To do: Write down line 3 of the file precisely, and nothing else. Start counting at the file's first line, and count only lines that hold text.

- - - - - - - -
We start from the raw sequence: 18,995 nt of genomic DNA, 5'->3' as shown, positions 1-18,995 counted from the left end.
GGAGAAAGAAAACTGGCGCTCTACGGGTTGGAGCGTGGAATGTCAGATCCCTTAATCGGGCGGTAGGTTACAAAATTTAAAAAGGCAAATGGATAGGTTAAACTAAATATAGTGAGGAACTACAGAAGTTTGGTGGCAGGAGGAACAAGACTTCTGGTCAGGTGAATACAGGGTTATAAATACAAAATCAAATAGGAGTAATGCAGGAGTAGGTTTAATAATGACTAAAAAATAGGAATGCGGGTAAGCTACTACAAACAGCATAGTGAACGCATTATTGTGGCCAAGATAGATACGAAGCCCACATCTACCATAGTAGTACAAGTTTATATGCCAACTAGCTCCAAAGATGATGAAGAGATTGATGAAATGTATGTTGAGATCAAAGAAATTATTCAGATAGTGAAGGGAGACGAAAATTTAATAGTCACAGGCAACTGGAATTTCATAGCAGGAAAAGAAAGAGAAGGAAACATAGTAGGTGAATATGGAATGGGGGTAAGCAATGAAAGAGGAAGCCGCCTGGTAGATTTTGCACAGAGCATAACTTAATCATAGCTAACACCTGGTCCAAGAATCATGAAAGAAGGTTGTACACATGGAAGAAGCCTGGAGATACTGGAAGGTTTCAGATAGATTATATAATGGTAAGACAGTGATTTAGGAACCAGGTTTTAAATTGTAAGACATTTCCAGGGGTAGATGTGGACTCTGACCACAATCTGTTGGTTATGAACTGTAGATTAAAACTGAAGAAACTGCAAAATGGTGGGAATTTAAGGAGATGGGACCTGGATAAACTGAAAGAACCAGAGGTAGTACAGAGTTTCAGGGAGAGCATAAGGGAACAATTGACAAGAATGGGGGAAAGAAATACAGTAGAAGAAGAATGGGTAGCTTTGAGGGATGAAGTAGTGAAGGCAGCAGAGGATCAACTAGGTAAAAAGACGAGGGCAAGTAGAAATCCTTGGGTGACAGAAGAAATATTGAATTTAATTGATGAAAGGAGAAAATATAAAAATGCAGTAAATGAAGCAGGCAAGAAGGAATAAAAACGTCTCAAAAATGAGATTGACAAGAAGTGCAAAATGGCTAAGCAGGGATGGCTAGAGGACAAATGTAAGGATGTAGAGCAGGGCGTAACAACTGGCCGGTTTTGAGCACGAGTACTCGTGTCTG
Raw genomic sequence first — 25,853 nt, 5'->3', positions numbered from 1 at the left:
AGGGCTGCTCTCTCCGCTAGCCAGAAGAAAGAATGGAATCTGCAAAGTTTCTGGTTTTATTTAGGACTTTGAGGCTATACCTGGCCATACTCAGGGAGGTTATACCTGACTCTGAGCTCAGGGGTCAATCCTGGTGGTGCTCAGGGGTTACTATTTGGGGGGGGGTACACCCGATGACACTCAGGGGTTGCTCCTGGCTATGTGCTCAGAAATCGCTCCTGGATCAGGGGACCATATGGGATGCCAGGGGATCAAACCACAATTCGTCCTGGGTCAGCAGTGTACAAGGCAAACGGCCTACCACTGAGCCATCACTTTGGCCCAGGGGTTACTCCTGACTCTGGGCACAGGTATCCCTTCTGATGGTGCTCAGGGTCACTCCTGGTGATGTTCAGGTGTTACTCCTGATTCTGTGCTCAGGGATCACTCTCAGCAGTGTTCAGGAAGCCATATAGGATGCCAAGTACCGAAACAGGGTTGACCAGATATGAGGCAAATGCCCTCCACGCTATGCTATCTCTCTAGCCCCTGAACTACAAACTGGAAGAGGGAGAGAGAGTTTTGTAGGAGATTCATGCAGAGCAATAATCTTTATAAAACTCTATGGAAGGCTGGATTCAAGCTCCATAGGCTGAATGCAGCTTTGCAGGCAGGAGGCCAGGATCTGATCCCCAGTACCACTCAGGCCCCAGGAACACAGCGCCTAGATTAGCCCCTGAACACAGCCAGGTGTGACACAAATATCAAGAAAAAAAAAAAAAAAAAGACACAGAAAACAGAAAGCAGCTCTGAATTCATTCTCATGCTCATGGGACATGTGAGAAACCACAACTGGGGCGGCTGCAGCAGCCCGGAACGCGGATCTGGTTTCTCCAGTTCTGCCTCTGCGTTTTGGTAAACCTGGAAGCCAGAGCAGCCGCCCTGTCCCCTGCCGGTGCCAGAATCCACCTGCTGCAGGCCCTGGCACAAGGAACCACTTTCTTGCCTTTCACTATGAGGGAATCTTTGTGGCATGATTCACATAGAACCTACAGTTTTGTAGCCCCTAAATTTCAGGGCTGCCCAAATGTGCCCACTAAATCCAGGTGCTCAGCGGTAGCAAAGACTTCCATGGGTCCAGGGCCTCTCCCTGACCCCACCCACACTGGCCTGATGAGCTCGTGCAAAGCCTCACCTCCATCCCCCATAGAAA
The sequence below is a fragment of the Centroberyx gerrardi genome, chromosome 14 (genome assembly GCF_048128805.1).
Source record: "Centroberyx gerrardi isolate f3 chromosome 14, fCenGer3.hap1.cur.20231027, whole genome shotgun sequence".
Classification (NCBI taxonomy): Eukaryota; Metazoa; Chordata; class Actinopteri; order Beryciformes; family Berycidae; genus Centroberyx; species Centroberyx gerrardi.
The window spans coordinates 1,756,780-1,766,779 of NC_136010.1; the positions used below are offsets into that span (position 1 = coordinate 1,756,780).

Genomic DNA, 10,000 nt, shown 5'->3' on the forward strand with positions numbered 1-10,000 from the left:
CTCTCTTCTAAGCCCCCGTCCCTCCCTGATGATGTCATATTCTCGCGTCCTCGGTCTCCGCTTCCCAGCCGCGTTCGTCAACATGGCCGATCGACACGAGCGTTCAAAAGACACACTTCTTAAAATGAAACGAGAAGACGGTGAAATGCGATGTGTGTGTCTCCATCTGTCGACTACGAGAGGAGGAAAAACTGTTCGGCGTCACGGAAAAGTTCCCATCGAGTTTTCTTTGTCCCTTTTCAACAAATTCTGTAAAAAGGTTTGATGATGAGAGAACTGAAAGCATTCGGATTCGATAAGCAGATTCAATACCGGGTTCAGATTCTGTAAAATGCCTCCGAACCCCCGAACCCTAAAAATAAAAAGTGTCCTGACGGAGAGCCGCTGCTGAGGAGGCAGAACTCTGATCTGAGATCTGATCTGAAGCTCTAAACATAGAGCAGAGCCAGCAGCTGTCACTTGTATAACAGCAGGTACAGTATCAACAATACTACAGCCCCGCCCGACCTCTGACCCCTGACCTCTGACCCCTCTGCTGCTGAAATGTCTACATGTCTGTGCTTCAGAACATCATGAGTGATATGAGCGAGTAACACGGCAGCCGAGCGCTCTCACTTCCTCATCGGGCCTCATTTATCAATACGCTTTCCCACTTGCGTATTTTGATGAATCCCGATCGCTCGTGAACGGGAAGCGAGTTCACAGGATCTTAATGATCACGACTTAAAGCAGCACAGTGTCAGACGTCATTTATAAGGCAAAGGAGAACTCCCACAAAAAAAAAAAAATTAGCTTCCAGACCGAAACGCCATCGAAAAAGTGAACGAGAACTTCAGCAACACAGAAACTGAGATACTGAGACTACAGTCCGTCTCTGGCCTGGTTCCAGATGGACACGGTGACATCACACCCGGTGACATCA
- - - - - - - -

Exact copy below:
Raw genomic sequence first — 25,853 nt, 5'->3', positions numbered from 1 at the left: